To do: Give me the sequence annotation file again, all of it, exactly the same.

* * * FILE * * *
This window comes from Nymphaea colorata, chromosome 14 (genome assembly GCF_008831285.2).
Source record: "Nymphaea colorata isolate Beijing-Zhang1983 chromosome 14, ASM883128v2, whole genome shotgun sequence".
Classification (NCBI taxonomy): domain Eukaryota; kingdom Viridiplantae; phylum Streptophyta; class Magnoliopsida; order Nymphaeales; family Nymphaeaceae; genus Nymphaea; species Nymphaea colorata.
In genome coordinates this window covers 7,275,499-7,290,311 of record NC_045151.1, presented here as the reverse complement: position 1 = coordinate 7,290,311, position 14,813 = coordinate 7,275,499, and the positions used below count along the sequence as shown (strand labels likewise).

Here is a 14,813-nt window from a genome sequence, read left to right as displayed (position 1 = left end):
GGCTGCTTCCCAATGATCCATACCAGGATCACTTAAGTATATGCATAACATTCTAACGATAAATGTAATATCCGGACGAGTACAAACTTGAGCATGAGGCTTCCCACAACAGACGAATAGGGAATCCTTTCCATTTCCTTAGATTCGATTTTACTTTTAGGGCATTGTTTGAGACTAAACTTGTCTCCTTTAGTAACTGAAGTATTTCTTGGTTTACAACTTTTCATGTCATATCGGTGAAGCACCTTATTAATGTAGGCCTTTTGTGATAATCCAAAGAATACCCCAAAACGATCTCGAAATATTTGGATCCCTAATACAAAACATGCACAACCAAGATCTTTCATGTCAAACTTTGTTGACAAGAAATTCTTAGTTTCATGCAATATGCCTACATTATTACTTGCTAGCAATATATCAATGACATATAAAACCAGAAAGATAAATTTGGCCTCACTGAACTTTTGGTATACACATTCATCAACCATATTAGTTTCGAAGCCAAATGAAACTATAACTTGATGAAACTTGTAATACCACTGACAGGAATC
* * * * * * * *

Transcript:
This window comes from Nymphaea colorata, chromosome 14 (genome assembly GCF_008831285.2).
Source record: "Nymphaea colorata isolate Beijing-Zhang1983 chromosome 14, ASM883128v2, whole genome shotgun sequence".
Classification (NCBI taxonomy): domain Eukaryota; kingdom Viridiplantae; phylum Streptophyta; class Magnoliopsida; order Nymphaeales; family Nymphaeaceae; genus Nymphaea; species Nymphaea colorata.
In genome coordinates this window covers 7,275,499-7,290,311 of record NC_045151.1, presented here as the reverse complement: position 1 = coordinate 7,290,311, position 14,813 = coordinate 7,275,499, and the positions used below count along the sequence as shown (strand labels likewise).

Here is a 14,813-nt window from a genome sequence, read left to right as displayed (position 1 = left end):
GGCTGCTTCCCAATGATCCATACCAGGATCACTTAAGTATATGCATAACATTCTAACGATAAATGTAATATCCGGACGAGTACAAACTTGAGCATGAGGCTTCCCACAACAGACGAATAGGGAATCCTTTCCATTTCCTTAGATTCGATTTTACTTTTAGGGCATTGTTTGAGACTAAACTTGTCTCCTTTAGTAACTGAAGTATTTCTTGGTTTACAACTTTTCATGTCATATCGGTGAAGCACCTTATTAATGTAGGCCTTTTGTGATAATCCAAAGAATACCCCAAAACGATCTCGAAATATTTGGATCCCTAATACAAAACATGCACAACCAAGATCTTTCATGTCAAACTTTGTTGACAAGAAATTCTTAGTTTCATGCAATATGCCTACATTATTACTTGCTAGCAATATATCAATGACATATAAAACCAGAAAGATAAATTTGGCCTCACTGAACTTTTGGTATACACATTCATCAACCATATTAGTTTCGAAGCCAAATGAAACTATAACTTGATGAAACTTGTAATACCACTGACAGGAATC